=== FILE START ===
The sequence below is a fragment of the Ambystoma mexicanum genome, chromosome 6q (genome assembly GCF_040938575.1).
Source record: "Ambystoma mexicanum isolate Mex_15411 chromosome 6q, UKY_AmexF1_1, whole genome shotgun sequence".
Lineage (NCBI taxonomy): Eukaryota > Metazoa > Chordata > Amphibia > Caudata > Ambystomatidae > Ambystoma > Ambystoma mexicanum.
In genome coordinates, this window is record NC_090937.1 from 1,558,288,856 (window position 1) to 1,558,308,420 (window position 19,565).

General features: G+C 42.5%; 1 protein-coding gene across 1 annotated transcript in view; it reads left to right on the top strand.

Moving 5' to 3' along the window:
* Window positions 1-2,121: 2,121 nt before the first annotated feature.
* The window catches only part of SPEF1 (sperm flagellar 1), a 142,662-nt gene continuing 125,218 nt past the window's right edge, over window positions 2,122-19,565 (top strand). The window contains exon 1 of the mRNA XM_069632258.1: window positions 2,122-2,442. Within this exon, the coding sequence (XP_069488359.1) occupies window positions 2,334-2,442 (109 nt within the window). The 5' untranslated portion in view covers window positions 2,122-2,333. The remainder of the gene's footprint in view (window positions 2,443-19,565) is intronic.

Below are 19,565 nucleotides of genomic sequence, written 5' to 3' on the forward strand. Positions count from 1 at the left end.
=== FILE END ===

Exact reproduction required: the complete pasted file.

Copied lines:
The sequence below is a fragment of the Ambystoma mexicanum genome, chromosome 6q (genome assembly GCF_040938575.1).
Source record: "Ambystoma mexicanum isolate Mex_15411 chromosome 6q, UKY_AmexF1_1, whole genome shotgun sequence".
Lineage (NCBI taxonomy): Eukaryota > Metazoa > Chordata > Amphibia > Caudata > Ambystomatidae > Ambystoma > Ambystoma mexicanum.
In genome coordinates, this window is record NC_090937.1 from 1,558,288,856 (window position 1) to 1,558,308,420 (window position 19,565).

General features: G+C 42.5%; 1 protein-coding gene across 1 annotated transcript in view; it reads left to right on the top strand.

Moving 5' to 3' along the window:
* Window positions 1-2,121: 2,121 nt before the first annotated feature.
* The window catches only part of SPEF1 (sperm flagellar 1), a 142,662-nt gene continuing 125,218 nt past the window's right edge, over window positions 2,122-19,565 (top strand). The window contains exon 1 of the mRNA XM_069632258.1: window positions 2,122-2,442. Within this exon, the coding sequence (XP_069488359.1) occupies window positions 2,334-2,442 (109 nt within the window). The 5' untranslated portion in view covers window positions 2,122-2,333. The remainder of the gene's footprint in view (window positions 2,443-19,565) is intronic.

Below are 19,565 nucleotides of genomic sequence, written 5' to 3' on the forward strand. Positions count from 1 at the left end.